In the land of the free and the home of the brave, why has activist James O’Keefe been denied an opportunity to attend and film the Republican National Convention in Tampa this week?
James O’Keefe is a conservative American activist who has produced audio and video recordings of staged encounters with public figures and workers in a variety of organizations, purportedly showing abusive or illegal behavior by representatives of those organizations. He gained national attention for his release of video recordings of workers at ACORN offices in 2009. After the videos were released through the fall of 2009, the U.S. Congress voted to freeze federal funding to ACORN. The Census Bureau and the IRS terminated their contract relationships with ACORN. O’Keefe’s work has garnered praise and criticism, but he has undoubtedly become a darling of the right.
The late Andrew Breitbart said that O'Keefe is the right wing's answer to a long line of left-leaning "hybrid troublemakers who get put on the cover of Rolling Stone, like Paul Krassner and Abbie Hoffman." O’Keefe’s Project Veritas has been active in trying to identify and uncover instances of in person voter fraud. His efforts in New Hampshire led to the passing of new voter ID legislation in the states' House of Representatives.
According to host organization James Madison Institute, O’Keefe was scheduled to be their guest of honor and host a luncheon in Tampa on Tuesday. According to the organization, government restrictions prevented O’Keefe from attending the event. The organization said that the federal government revoked permission for O’Keefe to travel to Tampa.
O’Keefe is currently on probation for entering the offices of a United States Senator. According to an FBI document, in January 2010 O’Keefe attempted to make recordings at the office of United States Senator Mary Landrieu (D-LA). O’Keefe, who was dressed as a telephone repairman was apprehended and charged with malicious intent to damage the phone system, a felony charge and a federal offense. O’Keefe pled guilty to a reduced misdemeanor count of entering a federal building under false pretenses and was sentenced to three years' probation, 100 hours of community service and a $1,500 fine.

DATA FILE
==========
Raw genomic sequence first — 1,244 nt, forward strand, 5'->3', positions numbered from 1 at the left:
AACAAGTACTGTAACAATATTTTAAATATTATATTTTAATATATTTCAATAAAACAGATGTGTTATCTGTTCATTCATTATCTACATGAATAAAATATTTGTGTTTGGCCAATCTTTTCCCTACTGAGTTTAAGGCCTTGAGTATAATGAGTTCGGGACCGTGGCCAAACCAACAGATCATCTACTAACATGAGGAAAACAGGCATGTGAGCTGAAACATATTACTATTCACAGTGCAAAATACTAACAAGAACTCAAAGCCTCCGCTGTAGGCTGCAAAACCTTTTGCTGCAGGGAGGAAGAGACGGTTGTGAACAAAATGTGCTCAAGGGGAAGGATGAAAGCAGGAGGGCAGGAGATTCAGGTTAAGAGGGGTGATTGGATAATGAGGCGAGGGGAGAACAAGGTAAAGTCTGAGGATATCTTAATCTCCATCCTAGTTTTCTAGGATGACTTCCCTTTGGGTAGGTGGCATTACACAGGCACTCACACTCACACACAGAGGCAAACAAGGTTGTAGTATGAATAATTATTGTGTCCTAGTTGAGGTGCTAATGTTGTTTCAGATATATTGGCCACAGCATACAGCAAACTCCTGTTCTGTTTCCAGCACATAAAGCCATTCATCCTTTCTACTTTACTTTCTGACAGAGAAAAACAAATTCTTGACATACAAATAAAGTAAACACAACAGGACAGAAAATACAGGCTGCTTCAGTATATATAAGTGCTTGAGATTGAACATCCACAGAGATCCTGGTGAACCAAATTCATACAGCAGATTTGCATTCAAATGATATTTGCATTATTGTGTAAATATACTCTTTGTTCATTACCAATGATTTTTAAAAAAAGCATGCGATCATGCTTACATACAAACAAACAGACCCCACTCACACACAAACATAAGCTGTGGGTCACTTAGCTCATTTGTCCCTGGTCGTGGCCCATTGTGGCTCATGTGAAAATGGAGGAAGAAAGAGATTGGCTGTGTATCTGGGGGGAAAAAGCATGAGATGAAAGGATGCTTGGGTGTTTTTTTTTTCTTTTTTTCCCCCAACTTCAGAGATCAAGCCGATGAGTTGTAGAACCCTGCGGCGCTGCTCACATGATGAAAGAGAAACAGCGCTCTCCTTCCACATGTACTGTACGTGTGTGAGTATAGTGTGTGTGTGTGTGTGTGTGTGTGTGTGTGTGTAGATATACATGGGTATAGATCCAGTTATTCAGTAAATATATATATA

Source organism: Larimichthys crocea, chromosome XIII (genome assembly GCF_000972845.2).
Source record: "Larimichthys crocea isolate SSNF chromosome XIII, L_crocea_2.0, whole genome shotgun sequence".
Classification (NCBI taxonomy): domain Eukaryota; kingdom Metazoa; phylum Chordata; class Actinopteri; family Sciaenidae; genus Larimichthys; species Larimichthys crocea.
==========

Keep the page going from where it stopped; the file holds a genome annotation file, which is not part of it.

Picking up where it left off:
Was this a gross over usage of government authority, a miscarriage of justice, and a violation of O’Keefe’s rights? It is more likely that travel restrictions were made part of O’Keefe’s plea bargain with the government in 2010 and this was a staged media event designed to draw attention to O’Keefe’s cause and event? This is not the first time O’Keefe changed his travel plans. According to the Huffington Post earlier this year, he Skyped into a New Hampshire event to avoid triggering a criminal grand jury subpoena.
On Tuesday, O’Keefe held his event and spoke to attendees remotely. He wrote to POLITICO. “We talked about the series of highly successful and publicized voter integrity investigations which have helped to shape the debate surrounding this vital issue, and which have prompted responses from governors, attorneys general, and state legislatures since January of this year."
James O'Keefe is not an aggrieved citizen. He is not a victim of government overreach. He is a criminal who has pled guilty to a misdemeanor. Stay home, Mr. O’Keefe, democracy is at work in Tampa, and you are not welcome there.